I know that "Would you mind… ?" (the Present Conditional) is more polite than "Do you mind…?" (the Simple Present), and also, that they have to be completed this way: "Do you mind if I do sth?/Would you mind if I did sth?" (asking permission), and "Do/Would you mind doing sth" (a request).

But why does

"Do you mind if … ?" occur more than "Would you mind if … ?",

and, conversely,

"Do you mind doing … ?" less than "Would you mind doing … ?"


  • This is NOT a duplicate! – user58319 Apr 27 '15 at 12:47

Although, the choice – to a native speaker of English – is intuitive, there is a reason for it.

It is all a question of logic and strategy! The level of politeness is proportioned to the effort that the listener is asked to make: giving permission is less of an effort than actually doing something for someone.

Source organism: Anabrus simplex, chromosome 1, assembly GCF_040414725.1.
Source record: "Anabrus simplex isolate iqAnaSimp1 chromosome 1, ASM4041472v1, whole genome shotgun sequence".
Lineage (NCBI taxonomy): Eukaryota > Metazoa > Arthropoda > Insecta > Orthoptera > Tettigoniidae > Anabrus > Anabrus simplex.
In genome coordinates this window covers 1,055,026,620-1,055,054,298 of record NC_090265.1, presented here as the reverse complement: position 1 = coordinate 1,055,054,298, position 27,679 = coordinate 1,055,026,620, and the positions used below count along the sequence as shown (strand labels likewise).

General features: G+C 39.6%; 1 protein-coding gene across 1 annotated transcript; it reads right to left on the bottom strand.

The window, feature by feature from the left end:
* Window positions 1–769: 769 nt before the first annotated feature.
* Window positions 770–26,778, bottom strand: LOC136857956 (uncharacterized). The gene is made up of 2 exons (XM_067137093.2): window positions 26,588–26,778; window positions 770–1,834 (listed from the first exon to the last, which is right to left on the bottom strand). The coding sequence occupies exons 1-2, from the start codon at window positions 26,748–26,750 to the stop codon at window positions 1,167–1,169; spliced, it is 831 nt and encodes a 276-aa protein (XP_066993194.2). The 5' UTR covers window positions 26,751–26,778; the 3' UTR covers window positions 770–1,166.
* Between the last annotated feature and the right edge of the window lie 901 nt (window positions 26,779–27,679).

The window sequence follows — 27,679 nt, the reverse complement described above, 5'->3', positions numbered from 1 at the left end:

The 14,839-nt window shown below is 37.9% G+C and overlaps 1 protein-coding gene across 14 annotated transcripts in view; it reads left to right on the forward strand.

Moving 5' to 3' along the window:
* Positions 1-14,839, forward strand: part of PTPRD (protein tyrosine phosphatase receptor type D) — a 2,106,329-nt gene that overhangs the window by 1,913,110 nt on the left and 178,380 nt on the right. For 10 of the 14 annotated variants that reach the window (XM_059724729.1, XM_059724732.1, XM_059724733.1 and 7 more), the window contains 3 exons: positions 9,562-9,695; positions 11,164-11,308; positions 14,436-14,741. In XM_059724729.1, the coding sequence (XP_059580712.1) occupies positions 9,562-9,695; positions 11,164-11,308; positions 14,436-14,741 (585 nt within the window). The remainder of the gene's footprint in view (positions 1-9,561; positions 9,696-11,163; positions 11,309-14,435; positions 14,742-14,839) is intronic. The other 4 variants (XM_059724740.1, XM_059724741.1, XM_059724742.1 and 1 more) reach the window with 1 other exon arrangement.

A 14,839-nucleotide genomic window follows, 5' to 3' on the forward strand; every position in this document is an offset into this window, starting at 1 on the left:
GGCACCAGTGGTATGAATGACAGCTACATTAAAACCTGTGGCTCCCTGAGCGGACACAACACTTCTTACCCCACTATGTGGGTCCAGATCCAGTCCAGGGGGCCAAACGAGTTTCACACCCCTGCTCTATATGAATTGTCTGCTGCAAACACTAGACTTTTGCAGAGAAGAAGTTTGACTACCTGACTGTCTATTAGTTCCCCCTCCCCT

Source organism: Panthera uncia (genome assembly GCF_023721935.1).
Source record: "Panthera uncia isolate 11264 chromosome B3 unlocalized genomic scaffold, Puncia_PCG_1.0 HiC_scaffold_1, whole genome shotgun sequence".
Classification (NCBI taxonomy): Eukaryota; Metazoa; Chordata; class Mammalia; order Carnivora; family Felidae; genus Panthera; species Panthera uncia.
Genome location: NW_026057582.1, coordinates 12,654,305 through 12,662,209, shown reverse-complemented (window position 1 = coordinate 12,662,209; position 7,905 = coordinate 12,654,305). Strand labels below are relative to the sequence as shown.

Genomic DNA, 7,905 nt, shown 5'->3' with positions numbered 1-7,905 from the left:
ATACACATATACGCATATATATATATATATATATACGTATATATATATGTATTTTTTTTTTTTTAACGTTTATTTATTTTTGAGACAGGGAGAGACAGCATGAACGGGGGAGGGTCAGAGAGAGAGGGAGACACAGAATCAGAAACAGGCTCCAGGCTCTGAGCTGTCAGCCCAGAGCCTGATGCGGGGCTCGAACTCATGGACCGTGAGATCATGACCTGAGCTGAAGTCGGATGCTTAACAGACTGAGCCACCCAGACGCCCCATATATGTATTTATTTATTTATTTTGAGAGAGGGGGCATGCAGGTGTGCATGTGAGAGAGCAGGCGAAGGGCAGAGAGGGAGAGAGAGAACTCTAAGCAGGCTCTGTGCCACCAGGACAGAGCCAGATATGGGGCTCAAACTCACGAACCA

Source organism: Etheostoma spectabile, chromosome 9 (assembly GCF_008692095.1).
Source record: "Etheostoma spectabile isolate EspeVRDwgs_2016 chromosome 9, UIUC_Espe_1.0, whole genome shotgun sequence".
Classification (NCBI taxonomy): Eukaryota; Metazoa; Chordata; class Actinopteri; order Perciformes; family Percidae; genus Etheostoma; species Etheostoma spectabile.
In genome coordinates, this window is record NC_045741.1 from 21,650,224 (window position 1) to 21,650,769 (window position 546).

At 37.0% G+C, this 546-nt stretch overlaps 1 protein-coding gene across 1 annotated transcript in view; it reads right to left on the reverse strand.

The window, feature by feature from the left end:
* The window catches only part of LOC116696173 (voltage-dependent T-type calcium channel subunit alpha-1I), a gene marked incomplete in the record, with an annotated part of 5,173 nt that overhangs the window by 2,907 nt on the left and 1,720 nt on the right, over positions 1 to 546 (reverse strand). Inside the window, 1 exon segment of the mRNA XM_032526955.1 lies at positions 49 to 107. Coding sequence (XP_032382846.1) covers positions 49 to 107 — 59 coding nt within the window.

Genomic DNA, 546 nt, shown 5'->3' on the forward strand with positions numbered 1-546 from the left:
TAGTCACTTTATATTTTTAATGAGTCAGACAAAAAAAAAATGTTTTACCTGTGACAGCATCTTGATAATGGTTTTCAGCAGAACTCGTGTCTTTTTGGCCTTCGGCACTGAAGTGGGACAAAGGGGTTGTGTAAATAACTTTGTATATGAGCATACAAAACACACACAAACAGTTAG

So it makes sense to say "Do you mind if I open the window?", the greater effort being mine – I will open the window – rather than "Woud you mind if I opened the window?": there is no need to be overly polite.

On the other hand, "Would you mind opening the window?" heightens the chances of success of my request, compared to just "Do you mind opening the window?"


Not disagreeing with User58319, but have something to add. "Do you mind?" is used most typically when you propose doing something that you know jolly well I am not going to like. For my sins in a past life, I was brought up in the age of universal smoking (there IS SO progress in human affairs!), and the social convention was that if a pig wanted to smoke in your home, all he had to do was ask, "Do you mind if I smoke?", and then you had no choice but to not mind. The uncouthness was considered to reside, not in lighting up stinkweed in the home of another, but in refusing permission. British politeness judo at its worst.

Your Answer

By clicking “Post Your Answer”, you agree to our terms of service, privacy policy and cookie policy

Not the answer you're looking for? Browse other questions tagged or ask your own question.